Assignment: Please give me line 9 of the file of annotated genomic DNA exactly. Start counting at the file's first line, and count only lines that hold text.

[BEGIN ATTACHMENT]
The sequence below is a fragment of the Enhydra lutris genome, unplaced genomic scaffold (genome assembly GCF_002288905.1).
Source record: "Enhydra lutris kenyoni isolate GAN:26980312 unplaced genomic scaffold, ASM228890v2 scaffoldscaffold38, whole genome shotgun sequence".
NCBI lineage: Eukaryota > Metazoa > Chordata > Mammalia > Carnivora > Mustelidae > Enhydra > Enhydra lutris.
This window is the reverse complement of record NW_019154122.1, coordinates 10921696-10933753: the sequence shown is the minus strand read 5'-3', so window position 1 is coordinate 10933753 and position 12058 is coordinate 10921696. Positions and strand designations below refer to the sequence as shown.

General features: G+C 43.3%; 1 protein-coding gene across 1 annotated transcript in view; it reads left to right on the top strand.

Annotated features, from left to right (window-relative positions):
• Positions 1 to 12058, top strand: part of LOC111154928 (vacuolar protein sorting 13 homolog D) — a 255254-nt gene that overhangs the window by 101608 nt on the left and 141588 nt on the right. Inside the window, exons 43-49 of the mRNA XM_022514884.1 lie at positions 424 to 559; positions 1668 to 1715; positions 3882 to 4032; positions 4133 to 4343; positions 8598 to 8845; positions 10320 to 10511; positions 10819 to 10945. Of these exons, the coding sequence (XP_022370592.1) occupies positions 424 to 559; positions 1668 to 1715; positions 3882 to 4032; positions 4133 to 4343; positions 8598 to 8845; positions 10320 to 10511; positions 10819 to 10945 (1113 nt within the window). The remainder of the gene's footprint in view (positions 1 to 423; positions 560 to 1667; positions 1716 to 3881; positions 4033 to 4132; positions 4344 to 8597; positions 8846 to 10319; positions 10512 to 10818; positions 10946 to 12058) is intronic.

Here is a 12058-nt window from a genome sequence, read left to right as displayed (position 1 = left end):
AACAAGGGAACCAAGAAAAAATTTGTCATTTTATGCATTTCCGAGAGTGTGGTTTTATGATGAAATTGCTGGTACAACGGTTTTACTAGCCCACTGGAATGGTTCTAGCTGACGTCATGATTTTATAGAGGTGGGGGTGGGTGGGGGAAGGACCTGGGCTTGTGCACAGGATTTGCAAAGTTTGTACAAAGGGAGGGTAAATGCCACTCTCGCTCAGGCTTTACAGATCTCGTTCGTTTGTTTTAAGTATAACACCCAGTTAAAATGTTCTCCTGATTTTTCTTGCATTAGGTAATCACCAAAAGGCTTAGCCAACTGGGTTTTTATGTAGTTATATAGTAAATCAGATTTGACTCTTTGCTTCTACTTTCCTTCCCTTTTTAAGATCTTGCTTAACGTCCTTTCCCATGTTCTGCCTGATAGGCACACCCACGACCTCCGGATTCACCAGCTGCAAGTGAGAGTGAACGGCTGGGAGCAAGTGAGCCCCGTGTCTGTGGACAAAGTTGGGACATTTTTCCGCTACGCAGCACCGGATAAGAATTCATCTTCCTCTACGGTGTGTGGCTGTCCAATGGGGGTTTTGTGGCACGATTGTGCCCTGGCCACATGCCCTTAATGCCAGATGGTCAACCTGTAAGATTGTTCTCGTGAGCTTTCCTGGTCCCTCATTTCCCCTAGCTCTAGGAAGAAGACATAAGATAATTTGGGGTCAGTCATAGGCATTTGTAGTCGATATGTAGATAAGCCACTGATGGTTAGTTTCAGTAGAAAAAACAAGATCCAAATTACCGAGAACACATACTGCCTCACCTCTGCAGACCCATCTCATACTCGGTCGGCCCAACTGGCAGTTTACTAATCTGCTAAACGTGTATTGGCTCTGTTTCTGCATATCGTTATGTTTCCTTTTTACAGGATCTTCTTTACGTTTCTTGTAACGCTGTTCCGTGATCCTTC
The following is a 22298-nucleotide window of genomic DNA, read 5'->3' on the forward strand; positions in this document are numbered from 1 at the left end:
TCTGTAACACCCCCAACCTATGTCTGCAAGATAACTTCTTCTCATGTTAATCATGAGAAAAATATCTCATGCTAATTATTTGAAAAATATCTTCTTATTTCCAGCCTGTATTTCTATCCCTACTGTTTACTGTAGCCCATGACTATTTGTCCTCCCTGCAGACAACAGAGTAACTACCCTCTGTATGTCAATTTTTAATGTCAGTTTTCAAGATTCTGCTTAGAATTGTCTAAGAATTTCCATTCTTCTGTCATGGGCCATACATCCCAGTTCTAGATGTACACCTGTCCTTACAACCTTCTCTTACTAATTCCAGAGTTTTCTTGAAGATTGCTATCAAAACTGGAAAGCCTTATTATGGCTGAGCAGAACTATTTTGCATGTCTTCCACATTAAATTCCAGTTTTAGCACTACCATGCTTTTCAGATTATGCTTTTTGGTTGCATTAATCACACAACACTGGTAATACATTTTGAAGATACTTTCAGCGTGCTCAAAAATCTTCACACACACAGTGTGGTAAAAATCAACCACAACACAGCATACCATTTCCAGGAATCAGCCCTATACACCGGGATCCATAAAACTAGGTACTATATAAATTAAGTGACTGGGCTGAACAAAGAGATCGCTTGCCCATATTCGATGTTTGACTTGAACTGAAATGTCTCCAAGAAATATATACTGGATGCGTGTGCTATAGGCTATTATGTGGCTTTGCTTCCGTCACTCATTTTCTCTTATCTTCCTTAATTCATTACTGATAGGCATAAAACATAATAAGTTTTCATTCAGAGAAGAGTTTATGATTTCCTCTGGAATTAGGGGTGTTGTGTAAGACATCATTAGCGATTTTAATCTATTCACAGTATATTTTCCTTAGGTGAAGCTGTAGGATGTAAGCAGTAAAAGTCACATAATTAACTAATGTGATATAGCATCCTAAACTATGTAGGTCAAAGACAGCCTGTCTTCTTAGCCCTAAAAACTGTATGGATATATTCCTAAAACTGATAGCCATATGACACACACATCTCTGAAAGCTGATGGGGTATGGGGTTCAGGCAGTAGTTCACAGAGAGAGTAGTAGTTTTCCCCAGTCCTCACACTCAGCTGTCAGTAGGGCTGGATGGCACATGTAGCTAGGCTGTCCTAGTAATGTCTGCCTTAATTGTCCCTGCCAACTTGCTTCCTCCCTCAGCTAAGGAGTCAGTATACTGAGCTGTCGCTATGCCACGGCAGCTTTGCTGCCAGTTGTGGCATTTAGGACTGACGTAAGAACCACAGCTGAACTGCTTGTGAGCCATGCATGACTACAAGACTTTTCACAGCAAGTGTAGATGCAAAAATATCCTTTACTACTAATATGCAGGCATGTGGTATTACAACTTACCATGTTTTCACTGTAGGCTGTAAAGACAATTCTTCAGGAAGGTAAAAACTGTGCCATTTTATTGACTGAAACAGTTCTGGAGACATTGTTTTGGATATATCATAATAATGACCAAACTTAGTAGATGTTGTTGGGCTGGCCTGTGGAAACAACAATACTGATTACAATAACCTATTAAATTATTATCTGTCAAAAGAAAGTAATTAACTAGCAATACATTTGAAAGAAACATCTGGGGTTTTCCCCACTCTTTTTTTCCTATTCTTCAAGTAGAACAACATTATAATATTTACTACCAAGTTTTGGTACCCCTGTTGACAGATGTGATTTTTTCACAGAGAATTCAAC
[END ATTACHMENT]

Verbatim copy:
AACAAGGGAACCAAGAAAAAATTTGTCATTTTATGCATTTCCGAGAGTGTGGTTTTATGATGAAATTGCTGGTACAACGGTTTTACTAGCCCACTGGAATGGTTCTAGCTGACGTCATGATTTTATAGAGGTGGGGGTGGGTGGGGGAAGGACCTGGGCTTGTGCACAGGATTTGCAAAGTTTGTACAAAGGGAGGGTAAATGCCACTCTCGCTCAGGCTTTACAGATCTCGTTCGTTTGTTTTAAGTATAACACCCAGTTAAAATGTTCTCCTGATTTTTCTTGCATTAGGTAATCACCAAAAGGCTTAGCCAACTGGGTTTTTATGTAGTTATATAGTAAATCAGATTTGACTCTTTGCTTCTACTTTCCTTCCCTTTTTAAGATCTTGCTTAACGTCCTTTCCCATGTTCTGCCTGATAGGCACACCCACGACCTCCGGATTCACCAGCTGCAAGTGAGAGTGAACGGCTGGGAGCAAGTGAGCCCCGTGTCTGTGGACAAAGTTGGGACATTTTTCCGCTACGCAGCACCGGATAAGAATTCATCTTCCTCTACGGTGTGTGGCTGTCCAATGGGGGTTTTGTGGCACGATTGTGCCCTGGCCACATGCCCTTAATGCCAGATGGTCAACCTGTAAGATTGTTCTCGTGAGCTTTCCTGGTCCCTCATTTCCCCTAGCTCTAGGAAGAAGACATAAGATAATTTGGGGTCAGTCATAGGCATTTGTAGTCGATATGTAGATAAGCCACTGATGGTTAGTTTCAGTAGAAAAAACAAGATCCAAATTACCGAGAACACATACTGCCTCACCTCTGCAGACCCATCTCATACTCGGTCGGCCCAACTGGCAGTTTACTAATCTGCTAAACGTGTATTGGCTCTGTTTCTGCATATCGTTATGTTTCCTTTTTACAGGATCTTCTTTACGTTTCTTGTAACGCTGTTCCGTGATCCTTC